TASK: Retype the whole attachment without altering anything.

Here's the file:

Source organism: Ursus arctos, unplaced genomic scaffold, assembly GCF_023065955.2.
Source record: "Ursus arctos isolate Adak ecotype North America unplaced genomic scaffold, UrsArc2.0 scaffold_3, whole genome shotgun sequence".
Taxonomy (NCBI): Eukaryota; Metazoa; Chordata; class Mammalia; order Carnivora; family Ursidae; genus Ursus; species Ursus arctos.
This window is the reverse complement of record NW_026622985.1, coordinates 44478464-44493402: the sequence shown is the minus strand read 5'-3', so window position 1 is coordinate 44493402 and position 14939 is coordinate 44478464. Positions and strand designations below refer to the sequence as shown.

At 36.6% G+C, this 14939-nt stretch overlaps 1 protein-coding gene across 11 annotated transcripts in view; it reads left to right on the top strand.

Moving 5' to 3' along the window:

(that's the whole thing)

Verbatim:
Source organism: Ursus arctos, unplaced genomic scaffold, assembly GCF_023065955.2.
Source record: "Ursus arctos isolate Adak ecotype North America unplaced genomic scaffold, UrsArc2.0 scaffold_3, whole genome shotgun sequence".
Taxonomy (NCBI): Eukaryota; Metazoa; Chordata; class Mammalia; order Carnivora; family Ursidae; genus Ursus; species Ursus arctos.
This window is the reverse complement of record NW_026622985.1, coordinates 44478464-44493402: the sequence shown is the minus strand read 5'-3', so window position 1 is coordinate 44493402 and position 14939 is coordinate 44478464. Positions and strand designations below refer to the sequence as shown.

At 36.6% G+C, this 14939-nt stretch overlaps 1 protein-coding gene across 11 annotated transcripts in view; it reads left to right on the top strand.

Moving 5' to 3' along the window: